August 9, 2015.
It has 20 years since Jerry passed and the background music to my life hasn’t been the same since. Jerry Garcia, (August 1, 1942 – August 9, 1995) His candle burned brightly and his candle burned out much too soon. Sometimes, sadly, early death is the counter-weight to immense talent.
In a previous post I wrote about his main gig, Grateful Dead, and no doubt, GD was a staple and a steady source of earnings, but there was much more to the man’s music than just this one facet of his career.
While touring usually 150 days a year for 35 years with Grateful Dead, Garcia also worked in studio and on the road with various incarnations of the Jerry Garcia Band and Garcia Acoustic Band. In the early days there was also Legion of Mary and his work with Merl Saunders. Live at the Keystone is a must have for any Garcia enthusiasts collection. Garcia’s guitar jams dueling against Merl’s organ is a dark tangle of bluesy goodness.
Then, there was his contributions with Old and In the Way sessions and his work with other bluegrass artists. Later, his long time friend, David Grisman, collaborated to make several Bluegrass and Jazz (arranged for strings) albums. These are some of his finest works. Seeking treasures of traditional American music found in the National Archives and arranging them for today’s audiences was truly a gift to our nations music heritage. Many of these old songs had been long forgotten for so many younger America’s.
The two albums of note by Grisman & Garcia – Not For Kids Only, also, Shady Grove. another great album – The Pizza Tapes included jams with the exceptional guitarist, Tony Rice. Even Jerry commented to Rice a couple of times during the recording session that “they had some hot ones in there”! Funny story about the “Pizza Tapes” is that the three, Garcia, Grisman, and Rice were playing around at Grisman’s home studio. They ordered a pizza to be delivered and apparently the pizza delivery guy stole a copy of the recordings. Grisman was rather annoyed about the matter and especially upset that the bootleg tapes that were being circulated were of such a poor sound quality. He subsequently released his studio recording of the sessions for sale to the public and it was a big hit among the faithful.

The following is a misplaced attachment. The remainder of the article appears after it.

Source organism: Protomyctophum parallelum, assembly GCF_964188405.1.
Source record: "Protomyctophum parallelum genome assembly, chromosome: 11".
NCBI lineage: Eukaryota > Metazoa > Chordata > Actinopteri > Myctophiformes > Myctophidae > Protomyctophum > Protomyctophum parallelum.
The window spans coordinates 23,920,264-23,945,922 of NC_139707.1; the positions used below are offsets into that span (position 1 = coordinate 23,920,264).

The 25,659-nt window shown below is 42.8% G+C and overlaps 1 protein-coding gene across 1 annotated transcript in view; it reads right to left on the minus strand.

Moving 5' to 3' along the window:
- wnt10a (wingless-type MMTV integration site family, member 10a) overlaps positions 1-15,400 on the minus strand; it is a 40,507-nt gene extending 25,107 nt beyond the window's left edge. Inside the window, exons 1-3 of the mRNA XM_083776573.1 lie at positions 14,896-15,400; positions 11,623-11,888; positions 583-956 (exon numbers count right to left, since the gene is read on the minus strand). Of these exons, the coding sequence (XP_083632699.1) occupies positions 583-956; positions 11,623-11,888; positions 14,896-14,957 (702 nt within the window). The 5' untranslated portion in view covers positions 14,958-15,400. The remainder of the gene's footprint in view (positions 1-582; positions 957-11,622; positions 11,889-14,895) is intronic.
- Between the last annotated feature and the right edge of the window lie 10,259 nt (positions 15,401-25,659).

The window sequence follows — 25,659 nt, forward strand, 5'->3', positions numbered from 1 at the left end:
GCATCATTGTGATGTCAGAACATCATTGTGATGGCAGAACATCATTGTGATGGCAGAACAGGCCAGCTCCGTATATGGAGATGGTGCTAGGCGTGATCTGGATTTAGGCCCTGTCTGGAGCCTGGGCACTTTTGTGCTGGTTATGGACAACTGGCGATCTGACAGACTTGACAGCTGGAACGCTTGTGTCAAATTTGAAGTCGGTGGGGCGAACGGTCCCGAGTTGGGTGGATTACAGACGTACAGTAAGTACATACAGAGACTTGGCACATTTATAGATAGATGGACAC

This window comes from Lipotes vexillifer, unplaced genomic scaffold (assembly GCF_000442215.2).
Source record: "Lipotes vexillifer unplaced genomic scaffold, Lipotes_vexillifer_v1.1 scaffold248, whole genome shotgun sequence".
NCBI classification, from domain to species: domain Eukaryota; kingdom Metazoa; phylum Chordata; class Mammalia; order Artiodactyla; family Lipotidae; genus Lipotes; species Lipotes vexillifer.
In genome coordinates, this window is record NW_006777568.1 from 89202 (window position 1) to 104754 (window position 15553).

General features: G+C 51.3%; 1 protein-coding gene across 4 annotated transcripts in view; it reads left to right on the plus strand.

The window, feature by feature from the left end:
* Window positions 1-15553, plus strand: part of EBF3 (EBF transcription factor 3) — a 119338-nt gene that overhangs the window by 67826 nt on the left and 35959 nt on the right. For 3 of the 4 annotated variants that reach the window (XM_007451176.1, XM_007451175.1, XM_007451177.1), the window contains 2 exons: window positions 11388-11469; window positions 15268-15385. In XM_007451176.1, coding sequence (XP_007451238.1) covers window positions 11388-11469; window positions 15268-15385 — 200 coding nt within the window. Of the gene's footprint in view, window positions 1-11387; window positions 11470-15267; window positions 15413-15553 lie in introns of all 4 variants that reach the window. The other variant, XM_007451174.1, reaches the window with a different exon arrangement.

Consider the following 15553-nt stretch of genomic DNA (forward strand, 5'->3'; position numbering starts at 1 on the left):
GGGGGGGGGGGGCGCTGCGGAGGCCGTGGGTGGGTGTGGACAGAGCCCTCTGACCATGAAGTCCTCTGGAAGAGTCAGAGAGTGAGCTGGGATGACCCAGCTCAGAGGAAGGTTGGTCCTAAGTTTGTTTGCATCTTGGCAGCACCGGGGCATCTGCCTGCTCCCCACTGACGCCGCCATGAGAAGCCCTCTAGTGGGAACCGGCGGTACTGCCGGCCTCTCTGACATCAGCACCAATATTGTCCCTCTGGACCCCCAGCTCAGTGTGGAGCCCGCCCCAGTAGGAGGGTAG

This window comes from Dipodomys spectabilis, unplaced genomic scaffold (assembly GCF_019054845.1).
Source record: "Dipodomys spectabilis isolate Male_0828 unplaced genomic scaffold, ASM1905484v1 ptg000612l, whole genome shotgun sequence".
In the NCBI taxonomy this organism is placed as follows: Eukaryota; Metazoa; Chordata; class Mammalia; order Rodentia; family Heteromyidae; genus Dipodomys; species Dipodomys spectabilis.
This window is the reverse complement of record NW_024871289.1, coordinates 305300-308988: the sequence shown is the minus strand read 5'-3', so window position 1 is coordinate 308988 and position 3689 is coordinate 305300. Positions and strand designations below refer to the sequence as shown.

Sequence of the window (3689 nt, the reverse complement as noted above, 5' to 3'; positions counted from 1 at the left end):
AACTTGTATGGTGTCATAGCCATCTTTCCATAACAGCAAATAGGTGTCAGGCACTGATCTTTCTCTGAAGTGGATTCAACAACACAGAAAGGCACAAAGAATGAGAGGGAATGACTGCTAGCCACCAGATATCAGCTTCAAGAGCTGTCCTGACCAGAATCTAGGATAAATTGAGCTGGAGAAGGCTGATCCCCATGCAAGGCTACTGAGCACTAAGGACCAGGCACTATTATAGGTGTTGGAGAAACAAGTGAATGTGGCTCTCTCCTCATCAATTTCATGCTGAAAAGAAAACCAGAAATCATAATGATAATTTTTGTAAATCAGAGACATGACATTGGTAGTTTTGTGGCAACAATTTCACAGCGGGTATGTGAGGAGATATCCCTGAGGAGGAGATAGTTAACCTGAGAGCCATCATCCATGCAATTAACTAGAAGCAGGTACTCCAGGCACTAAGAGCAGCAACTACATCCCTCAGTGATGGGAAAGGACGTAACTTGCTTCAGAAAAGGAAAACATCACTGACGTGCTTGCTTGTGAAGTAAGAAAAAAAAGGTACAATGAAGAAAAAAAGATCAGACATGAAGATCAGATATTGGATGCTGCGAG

Garcia collaborated with friend, Robert Hunter on many compositions. Among my favorites; Ripple– is at the top of the list. Reuben and Cerise and The Wheel rank high on my list of favorites Garcia tunes. Stella Blue is another notable song that was a regular feature at many Dead shows. Stella was a name brand of guitar that was very popular in the 1920s an 1930s among Blues players.
Though Garcia’s death at 53 was early by modern standards, there is no doubt that his lifestyle choices had a serious impact on his long term health. His death did not come as a shock for many. In the several years prior, he had a number of incidents involving heart distress associated with long term drug use and heavy tobacco smoking. One of these incidents cast him into comma for a period of time, though he did survive that episode and managed to clean up for a while after.
It is clear that Garcia had a life-long habit with cocaine and heroin, alternating between the two. Pity he was unable to manage it better for the long run. His tremendous talent is deeply missed by many.
Few people know of Jerry’s talent in painting but if you follow this link you can go to an online gallery that shows many of his works.
go here for a complete list of his studio recorded music.
and here for a short article that points out the top 5 best shows of the Grateful Dead.